Missionary Priesthood should contact:
COLUMBAN FATHERS, Fr. Michael
O'Loughlin, National Vocation Director,
Columban Fathers, St. Columbans, NE
68056
(402) 291-1920

PLAN TO STUDY ABROAD
Attend a summer study seminar in
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'-I

*Undergraduate and graduate degree programs.
eInter-campus transfer possible.
*Courses in Business Administration, Hotel Man-
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*All classes taught in English.
*Also, 3- to 8-week intensive language courses in
West Germany and Spain for students 16 and older.
*International student body of 1500 students from
over 80 countries.
Schiller International University
US. Office: Dept. NC, 111 - 16th Street, N.W
s Washington, D.C. 200136
(202) 69-4133 or (00) 336-4133
" An accredited member. AICS.

I

International Studies Abroad

See ACID, Page 15

1 9-year-old seeks Scrabble crown

EA
Fa
SI
- For a
Circle No. 06

kRN ACADEMIC CREDITS
11, Spring & Summer Programs
pain " France * Mexico
Circle No. 06
complete packet and quick response call:
800-759-8522 U.S.
800-580-8222 Texas

By Lisa Luboff
The Daily Bruin
U. of California, Los Angeles
UCLA, a school often associated with
Olympic champions and football stars, is
also home to the youngest top-ranked
Scrabble player in the country.
Brian Cappelletto, a 19-year-old sopho-
more from Arizona, is just a step away
from becoming the number one player in
the country.
Ranked second nationally, Cappelletto
has won 11 tournaments in three-and-a-
half years of competition. He has placed
second or third in five other tournaments.
Scrabble is a popular board game
where each person gains points by
spelling words in a crossword-like forma-
tion on a specially marked board. Players
pick seven tiles with letters andpoint val-

ues printed on them. The tiles are then
used to create words, and players' total
points are tallied to determine a winner.
Many of the top competitors
Cappelletto plays against at tourna-
ments are 30 to 40 years old. At a tour-
nament in Boston, the next-youngest
competitor was 28.
In addition to tournaments,
Cappelletto usually plays between 10
and 20 games a week with local Los
Angeles competitors. Although his
friends often ask to play Scrabble with
him, none of them are at his level.
"I'm number two right now and I want
to be number one," he says."There's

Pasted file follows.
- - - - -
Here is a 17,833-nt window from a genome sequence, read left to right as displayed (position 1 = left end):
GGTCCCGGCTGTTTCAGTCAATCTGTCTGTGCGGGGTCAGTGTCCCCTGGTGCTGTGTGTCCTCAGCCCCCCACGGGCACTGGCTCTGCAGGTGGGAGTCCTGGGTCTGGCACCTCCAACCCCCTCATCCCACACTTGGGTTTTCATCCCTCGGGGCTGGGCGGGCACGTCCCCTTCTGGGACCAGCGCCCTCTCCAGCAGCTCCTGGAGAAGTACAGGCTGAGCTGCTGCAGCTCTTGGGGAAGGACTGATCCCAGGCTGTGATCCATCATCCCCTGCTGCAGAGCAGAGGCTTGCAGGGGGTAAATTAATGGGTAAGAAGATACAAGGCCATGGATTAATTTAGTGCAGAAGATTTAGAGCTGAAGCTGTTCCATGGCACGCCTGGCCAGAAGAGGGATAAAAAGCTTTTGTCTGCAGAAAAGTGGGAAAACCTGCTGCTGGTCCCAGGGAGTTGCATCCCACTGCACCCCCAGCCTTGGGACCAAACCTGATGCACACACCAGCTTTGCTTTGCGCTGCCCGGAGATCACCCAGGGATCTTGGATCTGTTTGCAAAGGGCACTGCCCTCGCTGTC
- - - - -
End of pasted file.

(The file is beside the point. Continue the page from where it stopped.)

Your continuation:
always pride in doing something when
you're one of the best at it."
Being the best is not easy. Although
Cappelletto has played Scrabble since he
was 10, he still studies words and ana-

grams, or letter arrangements, and
remembers what letters create specific
words.
Training for a competition is similar to
athletic training, he says.A positive men-
tal attitude and preparation are impor-
tant, as are knowing words and remem-
bering strategies.
When he began competing at the age of
16, Cappelletto studied anagrams every
night. He now studies about once a week
using computer-generated books of ana-
grams.
Although-for many Scrabble becomes
an obsession, Cappelletto is careful to
remember that winning the game is not
as important as enjoying it.
"Some people are over-engrossed in it,
and it can be detrimental," he says."If I
couldn't control it, I wouldn't be in school
right now."

-

Rmufijn 1 :s iw
To receive further information, circle the appropriate
number(s) below. Return immediately to U. The National
College Newspaper, 3110 main Street, 3rd Floor, Santa
Monica, CA 90405.
01 02 03 04 05 06 07 08 09
Your name
Address
City State _e_____aZip
Your Q) current college/university Q) alma mater

Semester in Spain, Ltd.
An Overseas Program of Trinity Christian College
e Fall Term: Sept i to Dec. 22 or Spring Term: Jan. 30 to May 29
e Program Located in Sevile, Spain
e Live with a Spanish Family
. Study Spanish Only -4 Hours a Day, for 4 Months
a Earn Up to16 Credits Per Semester
_ 4:"'.. " Fully Accredited through Trinity Christian College, Palos Heights,, Illinois
a Beginner through Advanced Courses Offered
L Government Loans and Pell Grants Available to Eligible Applicants
e Total Cost of $4,950 Per Semester Includes:
e Round-trip Transportation from NewYork to Spain Circle No. 04
e Room & Board with a Spanish Family
. Tuition
e Ten Year History
e Two Weeks Allowed for Personal Travel
Contact: SEMESTER IN SPAIN, 2065 Laraway Lake Dr. SE, U-20, Grand
Rapids, MI 49546

Year in school:
Q Fr. C)So.

Q Jr. Q Sr.

i